Klawock has a harbor used by tourists as a departure point for trips or boating exploration of the bays and surrounding islands. Each February 16, the ANB/ANS organizations sponsor the "Elizabeth Peratrovich Celebration" with ceremonies and a potluck, honoring the anniversary of passage of the landmark legislation; the city sponsors a summer festival, the "Celebration by the Sea." A Totem Park has 21 totem poles, one of the largest collections in Alaska: it displays original and replica totems from the old village of Tuxekan. The city built. In 1998 the city commissioned construction of a Long House with a new totem pole. There is a mayor and a council; the local government manages the water, refuse collection, trailer court, boat harbor, liquor store, boat ramp utilities. There is a local sales tax of 5.5%, which 0.5% is devoted to education, no property tax. There are four full-time police officers. There is a volunteer fire department with 27 members, an EMS squad of 6-8 trained volunteer
Lamotte Township is a civil township of Sanilac County in the U. S. state of Michigan. The population was 981 at the 2000 census. Decker is an unincorporated community near the center of the township at 43°27′32″N 83°03′03″W; the village was named after the Decker family. The family gave their name to the named village of Deckerville, located in Sanilac County, about 15 miles to the east. According to the United States Census Bureau, the township has a total area of 35.5 square miles, all land. As of the census of 2000, there were 981 people, 356 households, 274 families residing in the township; the population density was 27.6 per square mile. There were 384 housing units at an average density of 10.8 per square mile. The racial makeup of the township was 98.06% White, 0.61% from other races, 1.33% from two or more races. Hispanic or Latino of any race were 2.04% of the population. There were 356 households out of which 36.8% had children under the age of 18 living with them, 66.0% were married couples living together, 7.3% had a female householder with no husband present, 23.0% were non-families.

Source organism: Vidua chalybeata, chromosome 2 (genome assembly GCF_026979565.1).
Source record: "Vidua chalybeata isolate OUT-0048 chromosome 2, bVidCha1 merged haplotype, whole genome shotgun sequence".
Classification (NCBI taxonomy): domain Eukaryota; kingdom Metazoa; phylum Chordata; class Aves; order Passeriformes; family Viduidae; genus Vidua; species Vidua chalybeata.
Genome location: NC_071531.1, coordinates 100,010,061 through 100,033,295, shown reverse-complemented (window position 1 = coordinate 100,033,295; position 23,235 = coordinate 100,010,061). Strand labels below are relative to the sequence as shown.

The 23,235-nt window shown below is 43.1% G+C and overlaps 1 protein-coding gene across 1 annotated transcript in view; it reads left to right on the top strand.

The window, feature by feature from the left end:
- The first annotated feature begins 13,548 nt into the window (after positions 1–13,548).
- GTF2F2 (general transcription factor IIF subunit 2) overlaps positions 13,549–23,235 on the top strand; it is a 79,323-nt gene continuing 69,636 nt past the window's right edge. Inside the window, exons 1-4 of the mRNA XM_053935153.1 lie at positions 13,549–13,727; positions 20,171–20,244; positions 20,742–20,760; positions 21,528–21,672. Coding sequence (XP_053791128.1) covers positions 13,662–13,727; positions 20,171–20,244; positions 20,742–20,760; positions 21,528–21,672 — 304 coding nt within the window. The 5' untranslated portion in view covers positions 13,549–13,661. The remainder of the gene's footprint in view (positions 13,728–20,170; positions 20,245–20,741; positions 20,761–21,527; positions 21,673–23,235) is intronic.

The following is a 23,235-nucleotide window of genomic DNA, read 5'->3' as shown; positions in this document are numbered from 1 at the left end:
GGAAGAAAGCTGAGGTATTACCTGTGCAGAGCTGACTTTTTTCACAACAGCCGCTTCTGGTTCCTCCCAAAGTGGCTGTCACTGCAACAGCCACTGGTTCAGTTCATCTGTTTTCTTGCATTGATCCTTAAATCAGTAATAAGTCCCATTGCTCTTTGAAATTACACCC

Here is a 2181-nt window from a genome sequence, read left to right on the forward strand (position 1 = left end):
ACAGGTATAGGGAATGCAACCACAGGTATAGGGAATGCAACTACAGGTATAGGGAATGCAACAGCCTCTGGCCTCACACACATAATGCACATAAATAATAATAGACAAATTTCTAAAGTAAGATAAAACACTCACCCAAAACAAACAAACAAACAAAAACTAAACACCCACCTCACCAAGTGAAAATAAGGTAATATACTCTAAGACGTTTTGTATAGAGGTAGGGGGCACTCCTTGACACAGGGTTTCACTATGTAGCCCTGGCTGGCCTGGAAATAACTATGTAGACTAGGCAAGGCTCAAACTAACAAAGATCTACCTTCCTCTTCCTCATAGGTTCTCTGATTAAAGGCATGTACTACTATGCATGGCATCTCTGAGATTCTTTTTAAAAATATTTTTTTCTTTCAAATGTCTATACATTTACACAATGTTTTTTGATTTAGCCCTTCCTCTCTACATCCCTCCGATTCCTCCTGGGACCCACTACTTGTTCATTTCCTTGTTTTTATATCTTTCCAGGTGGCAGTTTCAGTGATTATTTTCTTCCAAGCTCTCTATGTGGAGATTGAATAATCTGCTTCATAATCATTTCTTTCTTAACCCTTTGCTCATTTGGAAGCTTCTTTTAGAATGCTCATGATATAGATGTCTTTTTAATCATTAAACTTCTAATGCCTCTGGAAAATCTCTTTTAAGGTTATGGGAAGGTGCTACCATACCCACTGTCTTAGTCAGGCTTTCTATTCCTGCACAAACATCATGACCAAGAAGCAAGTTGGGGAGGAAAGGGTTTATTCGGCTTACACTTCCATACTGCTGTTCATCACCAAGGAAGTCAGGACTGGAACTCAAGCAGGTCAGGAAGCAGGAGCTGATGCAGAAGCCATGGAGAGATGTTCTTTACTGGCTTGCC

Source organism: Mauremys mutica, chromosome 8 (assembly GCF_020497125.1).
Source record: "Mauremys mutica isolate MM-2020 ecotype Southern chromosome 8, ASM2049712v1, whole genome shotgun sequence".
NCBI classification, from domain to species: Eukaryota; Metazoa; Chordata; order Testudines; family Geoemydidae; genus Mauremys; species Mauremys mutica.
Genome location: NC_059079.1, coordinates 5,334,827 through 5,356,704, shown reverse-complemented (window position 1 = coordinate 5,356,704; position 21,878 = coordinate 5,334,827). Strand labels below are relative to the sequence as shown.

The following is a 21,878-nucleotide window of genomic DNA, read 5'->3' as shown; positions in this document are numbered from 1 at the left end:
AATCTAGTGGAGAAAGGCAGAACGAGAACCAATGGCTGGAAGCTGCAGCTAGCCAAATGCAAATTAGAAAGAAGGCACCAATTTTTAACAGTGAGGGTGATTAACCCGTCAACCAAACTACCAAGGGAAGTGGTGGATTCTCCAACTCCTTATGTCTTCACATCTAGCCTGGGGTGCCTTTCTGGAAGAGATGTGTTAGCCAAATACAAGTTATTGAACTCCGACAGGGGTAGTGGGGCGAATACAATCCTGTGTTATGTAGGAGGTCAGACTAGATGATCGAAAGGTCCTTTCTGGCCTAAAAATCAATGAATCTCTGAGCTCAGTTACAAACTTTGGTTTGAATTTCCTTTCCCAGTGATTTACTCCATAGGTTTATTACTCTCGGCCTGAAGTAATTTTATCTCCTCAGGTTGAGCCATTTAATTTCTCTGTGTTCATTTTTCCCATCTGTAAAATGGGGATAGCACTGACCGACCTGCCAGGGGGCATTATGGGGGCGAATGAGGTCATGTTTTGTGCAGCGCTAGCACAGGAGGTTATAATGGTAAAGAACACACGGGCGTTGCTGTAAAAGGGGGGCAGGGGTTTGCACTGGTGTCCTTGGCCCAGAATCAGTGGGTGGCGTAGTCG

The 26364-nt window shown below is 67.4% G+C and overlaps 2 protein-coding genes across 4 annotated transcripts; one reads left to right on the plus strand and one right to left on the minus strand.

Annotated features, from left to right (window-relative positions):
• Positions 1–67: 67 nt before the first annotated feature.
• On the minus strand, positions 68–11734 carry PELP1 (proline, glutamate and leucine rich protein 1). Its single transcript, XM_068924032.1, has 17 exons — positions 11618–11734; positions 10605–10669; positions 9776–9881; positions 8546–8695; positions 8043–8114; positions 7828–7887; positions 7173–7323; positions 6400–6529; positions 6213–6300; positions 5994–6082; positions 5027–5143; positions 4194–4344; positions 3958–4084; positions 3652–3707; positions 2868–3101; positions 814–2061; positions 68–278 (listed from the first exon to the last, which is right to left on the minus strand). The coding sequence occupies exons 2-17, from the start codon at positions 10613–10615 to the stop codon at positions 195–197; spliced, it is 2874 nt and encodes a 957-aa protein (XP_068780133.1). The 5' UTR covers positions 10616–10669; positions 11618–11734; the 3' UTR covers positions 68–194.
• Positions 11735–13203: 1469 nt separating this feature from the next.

19.4% of all households were made up of individuals and 7.9% had someone living alone, 65 years of age or older. The average household size was 2.75 and the average family size was 3.16. In the township the population was spread out with 28.0% under the age of 18, 7.6% from 18 to 24, 28.8% from 25 to 44, 20.9% from 45 to 64, 14.6% who were 65 years of age or older. The median age was 36 years. For every 100 females, there were 101.0 males. For every 100 females age 18 and over, there were 102.3 males. The median income for a household in the township was $42,614, the median income for a family was $46,563. Males had a median income of $33,333 versus $21,944 for females; the per capita income for the township was $18,651. About 8.8% of families and 9.0% of the population were below the poverty line, including 11.5% of those under age 18 and 12.8% of those age 65 or over
The 1985 Major League Baseball All-Star Game was the 56th playing of the game, annually played between the All-Stars of the National League and the All-Stars of the American League. The game was played on July 16, 1985, in the Hubert H. Humphrey Metrodome in Minneapolis, home of the Minnesota Twins. Players in italics have since been inducted into the National Baseball Hall of Fame. NL Batting Order 1. Tony Gwynn, OF, San Diego Padres 2. Tom Herr, 2B, St. Louis Cardinals 3. Steve Garvey, 1B, San Diego Padres 4. Dale Murphy, OF, Atlanta Braves 5. Darryl Strawberry, OF, New York Mets 6. Graig Nettles, 3B, San Diego Padres 7. Terry Kennedy, C, San Diego Padres 8. Ozzie Smith, SS, St. Louis Cardinals 9. LaMarr Hoyt, P, San Diego Padres AL Batting Order 1. Rickey Henderson, OF, New York Yankees 2. Lou Whitaker, 2B, Detroit Tigers 3. George Brett, 3B, Kansas City Royals 4. Eddie Murray, 1B, Baltimore Orioles 5. Cal Ripken, Jr. SS, Baltimore Orioles 6. Dave Winfield, OF, New York Yankees 7. Jim Rice, OF, Boston Red Sox 8.